A cyberattack purportedly claimed by the Anonymous hacking group took down dozens of government websites in Senegal, where tensions are simmering nine months before a presidential election, officials said on Saturday.
The @MysteriousTeamO account, claiming to belong to the hacker group Anonymous, said on social media that it had targeted websites run by the presidency and those using the domain of the government, including the defense ministry and the health ministry.
It also claimed to have affected the site of the national airline Air Senegal.
Most of the affected sites were back online by mid-afternoon on Saturday, but access to some remained intermittent.
Global internet monitor NetBlocks told AFP that the attack started at around midnight on Friday and had affected “dozens of government websites, networks, and online services.”
“There do appear to be intermittent restorations in service, however these have not been sustained and the attack is ongoing,” NetBlocks added.
The @MysteriousTeamO account said the attack was in “solidarity” with Senegalese citizens and their right to freely choose their president.
Government spokesman Abdou Karim Fofana acknowledged the attack, which he described as a distributed denial-of-service attack, designed to overwhelm the target with a flood of internet traffic, preventing the system from functioning normally.
The relevant department said its teams were working to return to normal “as soon as possible,” he said in a statement.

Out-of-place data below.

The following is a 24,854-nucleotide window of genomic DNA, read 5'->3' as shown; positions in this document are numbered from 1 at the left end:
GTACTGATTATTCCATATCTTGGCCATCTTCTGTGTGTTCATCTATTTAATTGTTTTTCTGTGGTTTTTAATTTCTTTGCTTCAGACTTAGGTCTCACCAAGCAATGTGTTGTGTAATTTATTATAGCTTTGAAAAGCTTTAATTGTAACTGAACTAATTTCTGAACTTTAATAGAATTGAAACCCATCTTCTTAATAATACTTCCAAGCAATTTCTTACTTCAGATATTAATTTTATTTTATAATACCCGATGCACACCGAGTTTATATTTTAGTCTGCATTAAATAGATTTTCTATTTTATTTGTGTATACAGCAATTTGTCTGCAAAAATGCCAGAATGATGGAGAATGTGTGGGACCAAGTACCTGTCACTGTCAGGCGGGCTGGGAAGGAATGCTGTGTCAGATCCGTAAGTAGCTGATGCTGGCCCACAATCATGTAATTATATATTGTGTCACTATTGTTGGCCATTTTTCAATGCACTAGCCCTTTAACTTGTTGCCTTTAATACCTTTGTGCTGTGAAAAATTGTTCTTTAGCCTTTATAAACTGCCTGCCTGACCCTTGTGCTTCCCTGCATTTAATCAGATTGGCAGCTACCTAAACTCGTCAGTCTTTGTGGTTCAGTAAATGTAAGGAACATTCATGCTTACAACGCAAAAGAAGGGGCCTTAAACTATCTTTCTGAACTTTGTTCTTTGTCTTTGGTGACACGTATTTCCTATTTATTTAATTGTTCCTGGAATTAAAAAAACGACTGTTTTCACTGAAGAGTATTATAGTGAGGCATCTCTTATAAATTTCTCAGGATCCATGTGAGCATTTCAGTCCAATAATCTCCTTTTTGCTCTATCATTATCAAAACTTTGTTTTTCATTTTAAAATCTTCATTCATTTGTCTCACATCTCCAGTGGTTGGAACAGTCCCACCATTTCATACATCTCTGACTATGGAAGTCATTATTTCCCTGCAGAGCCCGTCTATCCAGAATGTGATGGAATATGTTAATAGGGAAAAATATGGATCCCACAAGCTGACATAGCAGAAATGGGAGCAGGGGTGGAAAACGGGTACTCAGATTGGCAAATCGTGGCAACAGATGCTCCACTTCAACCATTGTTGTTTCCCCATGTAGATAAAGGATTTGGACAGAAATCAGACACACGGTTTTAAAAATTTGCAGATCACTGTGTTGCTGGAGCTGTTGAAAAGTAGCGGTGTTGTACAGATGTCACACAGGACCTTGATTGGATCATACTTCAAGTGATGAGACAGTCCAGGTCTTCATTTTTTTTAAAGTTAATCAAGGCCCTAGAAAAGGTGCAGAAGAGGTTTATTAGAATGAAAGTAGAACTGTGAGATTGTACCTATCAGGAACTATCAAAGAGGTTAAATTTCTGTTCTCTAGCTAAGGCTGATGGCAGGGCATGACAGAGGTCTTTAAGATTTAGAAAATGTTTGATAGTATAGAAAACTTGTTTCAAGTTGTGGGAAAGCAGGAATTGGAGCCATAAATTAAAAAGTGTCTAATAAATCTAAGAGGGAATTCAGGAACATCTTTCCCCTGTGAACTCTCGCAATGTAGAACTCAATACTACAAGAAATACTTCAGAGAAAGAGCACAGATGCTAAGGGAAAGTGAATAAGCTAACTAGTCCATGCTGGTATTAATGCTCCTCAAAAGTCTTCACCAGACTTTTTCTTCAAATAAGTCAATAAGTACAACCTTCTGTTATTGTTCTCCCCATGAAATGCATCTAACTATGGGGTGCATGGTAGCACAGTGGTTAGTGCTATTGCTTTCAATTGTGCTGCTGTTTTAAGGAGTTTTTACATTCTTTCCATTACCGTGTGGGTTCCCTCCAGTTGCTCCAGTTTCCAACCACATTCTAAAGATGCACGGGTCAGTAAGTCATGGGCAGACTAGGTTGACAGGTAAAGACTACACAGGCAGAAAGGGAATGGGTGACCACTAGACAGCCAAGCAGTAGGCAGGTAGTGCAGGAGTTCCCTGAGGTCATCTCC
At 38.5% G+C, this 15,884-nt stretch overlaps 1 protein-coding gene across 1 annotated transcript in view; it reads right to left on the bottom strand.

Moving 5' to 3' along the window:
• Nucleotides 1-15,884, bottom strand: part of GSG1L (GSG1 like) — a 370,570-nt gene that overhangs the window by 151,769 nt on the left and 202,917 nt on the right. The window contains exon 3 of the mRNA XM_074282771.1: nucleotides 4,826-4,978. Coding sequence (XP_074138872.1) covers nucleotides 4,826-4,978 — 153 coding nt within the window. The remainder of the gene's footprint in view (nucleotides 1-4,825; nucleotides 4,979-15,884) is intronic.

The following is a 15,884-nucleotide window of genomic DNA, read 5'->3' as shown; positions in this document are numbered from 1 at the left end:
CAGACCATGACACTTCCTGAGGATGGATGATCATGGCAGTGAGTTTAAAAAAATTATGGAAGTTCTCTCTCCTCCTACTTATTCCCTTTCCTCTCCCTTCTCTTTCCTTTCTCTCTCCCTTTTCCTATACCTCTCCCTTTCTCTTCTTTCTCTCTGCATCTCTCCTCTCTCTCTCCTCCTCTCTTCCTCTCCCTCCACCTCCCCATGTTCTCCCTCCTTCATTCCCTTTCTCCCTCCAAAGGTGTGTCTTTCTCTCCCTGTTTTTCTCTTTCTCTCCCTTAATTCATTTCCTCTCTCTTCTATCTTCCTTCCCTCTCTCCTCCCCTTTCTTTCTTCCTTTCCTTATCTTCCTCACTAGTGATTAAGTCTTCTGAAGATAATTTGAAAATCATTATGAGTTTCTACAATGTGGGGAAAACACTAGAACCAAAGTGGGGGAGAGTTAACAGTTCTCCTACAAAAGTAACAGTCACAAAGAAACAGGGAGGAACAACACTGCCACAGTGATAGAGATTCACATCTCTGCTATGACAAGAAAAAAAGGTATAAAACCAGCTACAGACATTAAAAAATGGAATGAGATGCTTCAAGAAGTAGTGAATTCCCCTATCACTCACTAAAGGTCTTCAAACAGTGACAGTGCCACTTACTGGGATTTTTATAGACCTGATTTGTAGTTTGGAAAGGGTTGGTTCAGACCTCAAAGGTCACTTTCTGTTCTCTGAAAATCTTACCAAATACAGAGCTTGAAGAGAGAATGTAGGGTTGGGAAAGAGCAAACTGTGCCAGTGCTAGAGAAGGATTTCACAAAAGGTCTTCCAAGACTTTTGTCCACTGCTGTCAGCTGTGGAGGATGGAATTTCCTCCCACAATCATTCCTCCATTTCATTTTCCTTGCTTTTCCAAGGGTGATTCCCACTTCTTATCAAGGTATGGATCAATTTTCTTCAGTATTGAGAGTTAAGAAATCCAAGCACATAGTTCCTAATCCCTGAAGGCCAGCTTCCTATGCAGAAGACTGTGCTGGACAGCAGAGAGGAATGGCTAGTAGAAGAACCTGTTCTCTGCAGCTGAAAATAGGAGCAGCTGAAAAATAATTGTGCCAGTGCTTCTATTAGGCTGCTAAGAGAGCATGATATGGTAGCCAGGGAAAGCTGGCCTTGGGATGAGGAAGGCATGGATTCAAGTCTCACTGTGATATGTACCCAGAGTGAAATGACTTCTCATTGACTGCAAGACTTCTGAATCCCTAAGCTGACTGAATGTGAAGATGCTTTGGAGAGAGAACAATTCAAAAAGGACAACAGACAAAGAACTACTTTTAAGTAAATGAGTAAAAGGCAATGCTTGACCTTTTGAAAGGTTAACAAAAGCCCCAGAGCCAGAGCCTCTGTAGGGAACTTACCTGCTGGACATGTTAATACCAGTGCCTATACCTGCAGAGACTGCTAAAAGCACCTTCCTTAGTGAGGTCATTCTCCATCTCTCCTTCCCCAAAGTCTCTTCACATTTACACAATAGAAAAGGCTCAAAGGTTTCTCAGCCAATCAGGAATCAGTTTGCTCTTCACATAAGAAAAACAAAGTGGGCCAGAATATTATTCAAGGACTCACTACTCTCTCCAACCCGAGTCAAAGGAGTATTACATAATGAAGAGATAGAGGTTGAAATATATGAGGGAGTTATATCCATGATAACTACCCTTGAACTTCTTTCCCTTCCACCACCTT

The attack comes amid a tense political climate in the West African country.
The opposition has denounced what it says is a growing crackdown by the government of President Macky Sall.
Uncertainty over whether he will run for a controversial third term, as well as the rape trial of opposition leader Ousmane Sonko, have fueled tensions in the relatively stable nation.
Sonko has refused to appear in court, claiming the authorities are plotting to keep him out of the presidential race.
Having previously withdrawn to the south of the country during the trial, on Friday Sonko began a high-risk return to the capital Dakar, intending to draw out supporters along the way with a so-called “caravan of freedom.”
Local media reported clashes between Sonko’s supporters and security forces on Friday surrounding his arrival at Kolda in the south -- still a long way from Dakar.
Sonko’s party said on Saturday that a 37-year-old father had died in the clashes, blaming the authorities. AFP was unable to confirm that the man died during the clashes.